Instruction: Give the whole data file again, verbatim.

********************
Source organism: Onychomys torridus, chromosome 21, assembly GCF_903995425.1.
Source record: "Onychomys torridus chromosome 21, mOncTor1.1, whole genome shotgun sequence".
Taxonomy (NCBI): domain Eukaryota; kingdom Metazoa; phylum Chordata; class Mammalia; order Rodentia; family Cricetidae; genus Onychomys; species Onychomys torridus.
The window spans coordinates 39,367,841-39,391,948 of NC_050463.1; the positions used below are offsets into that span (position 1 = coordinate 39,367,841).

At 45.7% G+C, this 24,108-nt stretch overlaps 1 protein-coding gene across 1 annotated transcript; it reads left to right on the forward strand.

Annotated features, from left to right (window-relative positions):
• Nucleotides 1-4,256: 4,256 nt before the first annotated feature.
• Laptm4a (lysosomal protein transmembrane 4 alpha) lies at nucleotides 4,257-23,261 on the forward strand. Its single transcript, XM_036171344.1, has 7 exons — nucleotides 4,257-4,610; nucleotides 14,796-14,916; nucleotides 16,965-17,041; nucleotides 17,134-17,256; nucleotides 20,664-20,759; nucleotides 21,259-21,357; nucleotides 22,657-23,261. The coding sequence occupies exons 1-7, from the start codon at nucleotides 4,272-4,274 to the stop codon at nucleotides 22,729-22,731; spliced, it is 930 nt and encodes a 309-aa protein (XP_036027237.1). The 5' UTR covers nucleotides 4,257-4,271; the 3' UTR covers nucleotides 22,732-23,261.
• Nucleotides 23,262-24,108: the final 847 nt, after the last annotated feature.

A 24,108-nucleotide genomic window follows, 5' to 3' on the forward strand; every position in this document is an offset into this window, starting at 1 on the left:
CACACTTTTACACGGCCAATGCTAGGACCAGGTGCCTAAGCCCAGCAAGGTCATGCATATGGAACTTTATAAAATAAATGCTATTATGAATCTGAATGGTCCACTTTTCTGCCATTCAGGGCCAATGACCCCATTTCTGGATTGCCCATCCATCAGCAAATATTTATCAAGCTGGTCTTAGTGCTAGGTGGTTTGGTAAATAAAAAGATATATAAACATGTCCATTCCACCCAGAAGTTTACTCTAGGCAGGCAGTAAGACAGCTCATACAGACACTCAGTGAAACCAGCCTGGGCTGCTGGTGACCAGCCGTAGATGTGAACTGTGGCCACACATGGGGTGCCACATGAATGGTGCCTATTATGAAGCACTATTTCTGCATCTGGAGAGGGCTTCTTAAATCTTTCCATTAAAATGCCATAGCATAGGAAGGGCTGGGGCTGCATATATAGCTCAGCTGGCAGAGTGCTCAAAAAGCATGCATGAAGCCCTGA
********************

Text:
Source organism: Onychomys torridus, chromosome 21, assembly GCF_903995425.1.
Source record: "Onychomys torridus chromosome 21, mOncTor1.1, whole genome shotgun sequence".
Taxonomy (NCBI): domain Eukaryota; kingdom Metazoa; phylum Chordata; class Mammalia; order Rodentia; family Cricetidae; genus Onychomys; species Onychomys torridus.
The window spans coordinates 39,367,841-39,391,948 of NC_050463.1; the positions used below are offsets into that span (position 1 = coordinate 39,367,841).

At 45.7% G+C, this 24,108-nt stretch overlaps 1 protein-coding gene across 1 annotated transcript; it reads left to right on the forward strand.

Annotated features, from left to right (window-relative positions):
• Nucleotides 1-4,256: 4,256 nt before the first annotated feature.
• Laptm4a (lysosomal protein transmembrane 4 alpha) lies at nucleotides 4,257-23,261 on the forward strand. Its single transcript, XM_036171344.1, has 7 exons — nucleotides 4,257-4,610; nucleotides 14,796-14,916; nucleotides 16,965-17,041; nucleotides 17,134-17,256; nucleotides 20,664-20,759; nucleotides 21,259-21,357; nucleotides 22,657-23,261. The coding sequence occupies exons 1-7, from the start codon at nucleotides 4,272-4,274 to the stop codon at nucleotides 22,729-22,731; spliced, it is 930 nt and encodes a 309-aa protein (XP_036027237.1). The 5' UTR covers nucleotides 4,257-4,271; the 3' UTR covers nucleotides 22,732-23,261.
• Nucleotides 23,262-24,108: the final 847 nt, after the last annotated feature.

A 24,108-nucleotide genomic window follows, 5' to 3' on the forward strand; every position in this document is an offset into this window, starting at 1 on the left:
CACACTTTTACACGGCCAATGCTAGGACCAGGTGCCTAAGCCCAGCAAGGTCATGCATATGGAACTTTATAAAATAAATGCTATTATGAATCTGAATGGTCCACTTTTCTGCCATTCAGGGCCAATGACCCCATTTCTGGATTGCCCATCCATCAGCAAATATTTATCAAGCTGGTCTTAGTGCTAGGTGGTTTGGTAAATAAAAAGATATATAAACATGTCCATTCCACCCAGAAGTTTACTCTAGGCAGGCAGTAAGACAGCTCATACAGACACTCAGTGAAACCAGCCTGGGCTGCTGGTGACCAGCCGTAGATGTGAACTGTGGCCACACATGGGGTGCCACATGAATGGTGCCTATTATGAAGCACTATTTCTGCATCTGGAGAGGGCTTCTTAAATCTTTCCATTAAAATGCCATAGCATAGGAAGGGCTGGGGCTGCATATATAGCTCAGCTGGCAGAGTGCTCAAAAAGCATGCATGAAGCCCTGA